Being ‘biblical’ - Hope 103.2

Being ‘biblical’

By David ReayWednesday 6 Aug 2014LifeWords DevotionalsFaithReading Time: 0 minutes

Transcript:

Read Luke 11:37-42

37 As Jesus was speaking,one of the Pharisees invited him home for a meal. So he went in and took his place at the table. 38 His host was amazed to see that he sat down to eat without first performing the hand-washing ceremony required by Jewish custom. 39 Then the Lord said to him,”You Pharisees are so careful to clean the outside of the cup and the dish,but inside you are filthy-full of greed and wickedness! 40 Fools! Didn’t God make the inside as well as the outside? 41 So clean the inside by giving gifts to the poor,and you will be clean all over.

42 “What sorrow awaits you Pharisees! For you are careful to tithe even the tiniest income from your herb gardens,but you ignore justice and the love of God. You should tithe,yes,but do not neglect the more important things. (NLT)

We sometimes hear people say that a certain thought or piece of teaching is ‘not biblical’. This is powerful stuff: no follower of Jesus wants to be unbiblical. But sadly,such attacks are often misguided. It would be more truthful for the person to say,”I don’t agree with how you understand the Bible”. The accusation of being ‘unbiblical’ is sometimes just another way of saying to someone that you strongly disagree with them. And at the same time it gives the speaker of those words some sort of assumed spiritual authority.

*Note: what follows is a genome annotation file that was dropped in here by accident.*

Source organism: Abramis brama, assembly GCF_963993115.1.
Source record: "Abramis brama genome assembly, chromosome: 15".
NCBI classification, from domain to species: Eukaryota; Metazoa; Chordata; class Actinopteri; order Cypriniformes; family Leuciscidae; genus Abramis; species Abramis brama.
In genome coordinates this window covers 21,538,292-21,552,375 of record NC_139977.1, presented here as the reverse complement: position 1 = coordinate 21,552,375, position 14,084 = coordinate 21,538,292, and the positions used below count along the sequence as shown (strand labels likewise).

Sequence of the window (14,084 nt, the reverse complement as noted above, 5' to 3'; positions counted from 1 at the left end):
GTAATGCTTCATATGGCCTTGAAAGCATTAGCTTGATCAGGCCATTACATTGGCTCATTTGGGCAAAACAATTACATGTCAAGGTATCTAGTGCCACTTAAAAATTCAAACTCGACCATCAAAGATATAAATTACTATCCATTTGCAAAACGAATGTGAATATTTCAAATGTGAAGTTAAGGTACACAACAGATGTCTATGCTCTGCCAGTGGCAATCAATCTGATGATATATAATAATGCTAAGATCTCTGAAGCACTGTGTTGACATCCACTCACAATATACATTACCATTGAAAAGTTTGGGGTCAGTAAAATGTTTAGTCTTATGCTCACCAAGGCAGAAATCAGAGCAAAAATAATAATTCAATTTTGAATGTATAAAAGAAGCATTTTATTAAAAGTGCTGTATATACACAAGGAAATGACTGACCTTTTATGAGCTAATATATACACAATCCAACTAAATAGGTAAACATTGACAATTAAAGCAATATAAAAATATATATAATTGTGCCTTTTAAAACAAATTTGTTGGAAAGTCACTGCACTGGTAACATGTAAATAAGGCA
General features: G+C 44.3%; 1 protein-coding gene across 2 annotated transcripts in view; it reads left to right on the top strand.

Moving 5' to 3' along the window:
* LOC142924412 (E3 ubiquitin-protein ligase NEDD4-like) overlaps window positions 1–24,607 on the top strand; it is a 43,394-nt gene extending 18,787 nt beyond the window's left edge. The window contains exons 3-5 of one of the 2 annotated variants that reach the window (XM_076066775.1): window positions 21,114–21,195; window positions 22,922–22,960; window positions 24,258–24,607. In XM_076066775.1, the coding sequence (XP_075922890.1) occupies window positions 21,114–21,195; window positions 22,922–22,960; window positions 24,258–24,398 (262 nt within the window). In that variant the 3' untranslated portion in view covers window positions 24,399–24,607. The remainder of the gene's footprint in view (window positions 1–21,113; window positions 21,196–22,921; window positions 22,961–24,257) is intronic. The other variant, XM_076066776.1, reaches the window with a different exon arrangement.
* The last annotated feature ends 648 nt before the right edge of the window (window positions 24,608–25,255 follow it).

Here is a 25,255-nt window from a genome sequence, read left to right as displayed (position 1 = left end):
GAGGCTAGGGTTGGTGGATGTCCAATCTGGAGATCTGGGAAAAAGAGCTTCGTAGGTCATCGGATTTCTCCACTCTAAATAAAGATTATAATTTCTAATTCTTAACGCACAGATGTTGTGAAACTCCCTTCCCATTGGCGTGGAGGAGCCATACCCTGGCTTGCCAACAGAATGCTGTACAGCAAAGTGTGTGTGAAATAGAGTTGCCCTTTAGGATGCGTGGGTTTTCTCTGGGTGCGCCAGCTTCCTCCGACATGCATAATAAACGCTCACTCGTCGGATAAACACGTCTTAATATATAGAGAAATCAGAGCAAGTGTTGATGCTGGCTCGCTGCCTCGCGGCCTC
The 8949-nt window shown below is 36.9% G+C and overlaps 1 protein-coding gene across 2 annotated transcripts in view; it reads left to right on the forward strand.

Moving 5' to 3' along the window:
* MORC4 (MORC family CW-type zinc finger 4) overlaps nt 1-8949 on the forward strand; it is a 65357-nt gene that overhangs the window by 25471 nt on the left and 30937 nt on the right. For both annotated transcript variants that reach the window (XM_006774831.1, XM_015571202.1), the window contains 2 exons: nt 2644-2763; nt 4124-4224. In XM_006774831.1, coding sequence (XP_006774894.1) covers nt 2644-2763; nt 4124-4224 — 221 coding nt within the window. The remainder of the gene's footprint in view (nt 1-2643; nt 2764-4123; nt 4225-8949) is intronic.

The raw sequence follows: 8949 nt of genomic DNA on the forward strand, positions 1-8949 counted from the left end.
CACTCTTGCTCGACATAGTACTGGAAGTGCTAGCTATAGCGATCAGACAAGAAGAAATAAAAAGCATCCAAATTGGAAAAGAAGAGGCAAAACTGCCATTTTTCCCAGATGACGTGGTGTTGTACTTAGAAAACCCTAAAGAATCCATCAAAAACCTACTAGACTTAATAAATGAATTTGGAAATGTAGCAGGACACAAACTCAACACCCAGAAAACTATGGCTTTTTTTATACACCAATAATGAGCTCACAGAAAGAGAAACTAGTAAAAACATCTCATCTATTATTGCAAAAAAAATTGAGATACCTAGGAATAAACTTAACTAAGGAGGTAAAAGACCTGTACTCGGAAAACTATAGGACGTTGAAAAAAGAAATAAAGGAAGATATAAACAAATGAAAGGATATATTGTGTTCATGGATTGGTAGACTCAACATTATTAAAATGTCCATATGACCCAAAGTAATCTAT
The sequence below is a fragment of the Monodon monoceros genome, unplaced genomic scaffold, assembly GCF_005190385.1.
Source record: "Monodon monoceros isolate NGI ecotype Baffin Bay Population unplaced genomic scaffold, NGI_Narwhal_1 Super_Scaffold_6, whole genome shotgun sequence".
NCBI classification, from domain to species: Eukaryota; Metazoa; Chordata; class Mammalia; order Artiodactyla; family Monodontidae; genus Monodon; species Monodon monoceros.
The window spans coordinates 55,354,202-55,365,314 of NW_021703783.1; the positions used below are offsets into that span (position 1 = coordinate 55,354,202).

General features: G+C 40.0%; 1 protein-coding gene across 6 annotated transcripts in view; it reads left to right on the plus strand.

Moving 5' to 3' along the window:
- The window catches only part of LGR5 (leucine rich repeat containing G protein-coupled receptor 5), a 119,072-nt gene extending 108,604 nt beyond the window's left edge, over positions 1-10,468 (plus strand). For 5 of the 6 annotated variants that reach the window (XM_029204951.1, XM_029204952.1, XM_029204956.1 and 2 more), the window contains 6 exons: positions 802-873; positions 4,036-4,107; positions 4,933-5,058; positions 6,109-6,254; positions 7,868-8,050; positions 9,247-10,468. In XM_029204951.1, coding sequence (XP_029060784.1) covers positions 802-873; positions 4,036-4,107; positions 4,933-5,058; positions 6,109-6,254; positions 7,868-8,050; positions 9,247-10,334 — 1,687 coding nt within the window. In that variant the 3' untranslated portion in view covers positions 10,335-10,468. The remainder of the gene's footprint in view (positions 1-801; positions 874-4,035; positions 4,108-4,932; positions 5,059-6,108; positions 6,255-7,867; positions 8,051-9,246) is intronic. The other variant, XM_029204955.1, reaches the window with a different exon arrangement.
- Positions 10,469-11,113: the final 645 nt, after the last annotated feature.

Just what is biblical is not easy to define. The Pharisees thought they were being biblical in how they observed their traditions and customs. Jesus tells them they are merely being selective in their application of Scripture. And this arises out of an inadequate grasp of the Scriptures.

Measuring what is ‘biblical’ according to certain key texts or pet doctrines is hazardous. We might get some things right and others wrong,as did those Pharisees. We need to carefully consider the entirety of Scripture,and to humbly realise that no one of us has a monopoly on being ‘biblical’. We get some things right and some things wrong. We emphasise some things and dismiss other things. We can learn from others who differ rather than direct accusations at them.

Without humility and teachability,being ‘biblical’ may just be another way of being arrogant.

Blessings
David Reay